Outline of Buddhism

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Dharmacakra, symbol of the Dharma, the Buddha's teaching of the path to enlightenment

The following outline is provided as an overview of key topics in Buddhism. It is not a comprehensive outline.

The Buddha

Gautama Buddha

  • Physical characteristics of the Buddha
  • Family of Gautama Buddha
  • Disciples of Gautama Buddha
  • Teachers of the Bodhisatta Gotama
  • Epithets of the Buddha
    • Tathāgata — meaning "Thus Come One" and "Thus Gone One" simultaneously, the epithet the Buddha uses most often to refer to himself; occasionally it is used as a general designation for a person who has reached the highest attainment
  • Qualities of the Buddha
    • Abandonment of all defilements (kilesa — principally greed, hatred and delusion) together with their residual impressions (vasana)
      • All defilements have been abandoned totally — all defilements have been destroyed with none remaining
      • All defilements have been abandoned completely — each defilement has been destroyed at the root, without residue
      • All defilements have been abandoned finally — no defilement can ever arise again in the future
    • Acquisition of all virtues
      • Great Wisdom (Mahapaññā)
        • Extensiveness of range — understanding the totality of existent phenomena
        • Profundity of view — understanding the precise mode of existence of each phenomenon
      • Great Compassion (Maha-karuṇā)

Branches of Buddhism

Textual traditions

Two main textual traditions:

Living traditions

Three main living traditions:

Schools of Buddhism

Within the major textual and living traditions, there are many different schools and/or sub-divisions.

Schools of Buddhism

Buddhist texts

The Tripitaka Koreana in storage at Haeinsa.


The teachings of the Buddha, in oral or written form, are referred to as:

The main collections of texts are:

History of Buddhism

History of Buddhism

Major figures

Buddhist cosmology

The bhavachakra, a symbolic depiction of the six realms.

Buddhist cosmology

Basic concepts

Abhidharma topics

Five Aggregates (Pañca khandhaPañca-skandha)

Five skandhas

Āyatana and dhatus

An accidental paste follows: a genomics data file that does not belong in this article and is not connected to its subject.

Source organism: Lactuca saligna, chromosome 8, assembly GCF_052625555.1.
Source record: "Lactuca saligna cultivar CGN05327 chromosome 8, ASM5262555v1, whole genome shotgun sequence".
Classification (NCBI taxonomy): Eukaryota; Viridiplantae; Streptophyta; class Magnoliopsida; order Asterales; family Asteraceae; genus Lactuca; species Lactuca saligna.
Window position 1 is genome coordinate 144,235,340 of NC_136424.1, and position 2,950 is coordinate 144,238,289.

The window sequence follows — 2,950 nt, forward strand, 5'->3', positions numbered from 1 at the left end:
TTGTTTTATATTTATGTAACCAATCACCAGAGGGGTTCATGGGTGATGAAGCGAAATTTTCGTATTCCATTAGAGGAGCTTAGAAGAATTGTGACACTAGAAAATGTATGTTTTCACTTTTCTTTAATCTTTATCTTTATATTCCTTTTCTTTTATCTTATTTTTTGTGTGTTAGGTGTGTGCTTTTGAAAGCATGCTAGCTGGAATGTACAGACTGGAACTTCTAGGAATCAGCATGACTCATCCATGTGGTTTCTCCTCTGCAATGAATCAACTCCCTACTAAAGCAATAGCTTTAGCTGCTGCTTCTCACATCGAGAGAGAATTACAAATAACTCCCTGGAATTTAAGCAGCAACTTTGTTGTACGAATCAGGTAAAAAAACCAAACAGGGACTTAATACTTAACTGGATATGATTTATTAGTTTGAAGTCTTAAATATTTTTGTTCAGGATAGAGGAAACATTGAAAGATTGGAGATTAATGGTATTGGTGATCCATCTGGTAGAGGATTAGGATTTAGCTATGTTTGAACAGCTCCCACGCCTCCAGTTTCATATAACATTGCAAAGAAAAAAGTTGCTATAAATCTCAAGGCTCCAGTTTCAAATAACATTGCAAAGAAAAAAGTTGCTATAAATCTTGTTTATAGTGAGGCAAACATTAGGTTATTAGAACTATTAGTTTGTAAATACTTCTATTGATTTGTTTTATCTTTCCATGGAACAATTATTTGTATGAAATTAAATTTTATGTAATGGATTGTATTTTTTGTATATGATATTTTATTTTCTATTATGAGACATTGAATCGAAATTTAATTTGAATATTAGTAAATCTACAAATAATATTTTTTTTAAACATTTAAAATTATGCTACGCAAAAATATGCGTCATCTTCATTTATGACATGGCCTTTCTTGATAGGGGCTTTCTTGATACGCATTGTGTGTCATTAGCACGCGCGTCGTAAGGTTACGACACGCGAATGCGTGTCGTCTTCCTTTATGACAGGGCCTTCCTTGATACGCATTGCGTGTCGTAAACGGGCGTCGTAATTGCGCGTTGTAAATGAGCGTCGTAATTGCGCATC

Faculties (Indriya)

Indriya

Mind and mental factors

Kleshas (unwholesome mental factors)

37 Factors of Enlightenment

Four Foundations of Mindfulness (Cattāro satipaṭṭhānāSmṛtyupasthāna)

Satipatthana

Four Right Exertions (Cattārimāni sammappadhānāniSamyak-pradhāna)

Four Right Exertions

  • Exertion for the non-arising (anuppādāya) of unskillful states
  • Exertion for the abandoning (pahānāya) of unskillful states
  • Exertion for the arising (uppādāya) of skillful states
  • Exertion for the sustaining (ṭhitiyā) of skillful states

Four Bases for Spiritual Power (IddhipādaṚddhipāda)

Four bases of miraculous power

  • Concentration due to desire (chanda)
  • Concentration due to energy (viriyavīrya)
  • Concentration due to mind (citta)
  • Concentration due to investigation (vīmaṃsā)

Five Spiritual Faculties (Pañca indriya)

Five spiritual faculties

Five Strengths (Pañca bala)

Five Strengths

  • Faith (saddhāśraddhā) — controls doubt
  • Energy (viriyavīrya) — controls laziness
  • Mindfulness (satismṛti) — controls heedlessness
  • Concentration (samādhi) — controls distraction
  • Wisdom (paññāprajñā) — controls ignorance

Seven Factors of Enlightenment (Satta sambojjhaṅgāSapta bodhyanga)

Seven Factors of Enlightenment

Noble Eightfold Path (Ariyo aṭṭhaṅgiko maggoĀrya 'ṣṭāṅga mārgaḥ)

Noble Eightfold Path

Mahayana concepts

Vajrayana concepts

Buddhist practices

Threefold Training

Threefold Training

  • The training in the higher moral discipline (adhisīla-sikkhā) — morality (sīlaśīla)
  • The training in the higher mind (adhicitta-sikkhā) — concentration (samādhi)
  • The training in the higher wisdom (adhipaññā-sikkhā) — wisdom (paññāprajñā)

Three Jewels (TiratanaTriratna)

The triratna, a symbol of the Three Jewels

Three Jewels

  • Buddha — Gautama Buddha, the Blessed One, the Awakened One, the Teacher
    • Accomplished (arahaṃarhat)
    • Fully enlightened (sammā-sambuddhosamyak-saṃbuddha)
    • Perfect in true knowledge and conduct (vijjā-caraṇa sampannovidyā-caraṇa-saṃpanna)
    • Sublime (sugatosugata)
    • Knower of the world (lokavidūloka-vid)
    • Incomparable leader of persons to be tamed (anuttaro purisa-damma-sārathipuruṣa-damya-sārathi)
    • Teacher of gods and humans (satthā deva-manussānaṃśāsta deva-manuṣyāṇaṃ)
    • The Enlightened One (buddho)
    • The Blessed One (bhagavābhagavat)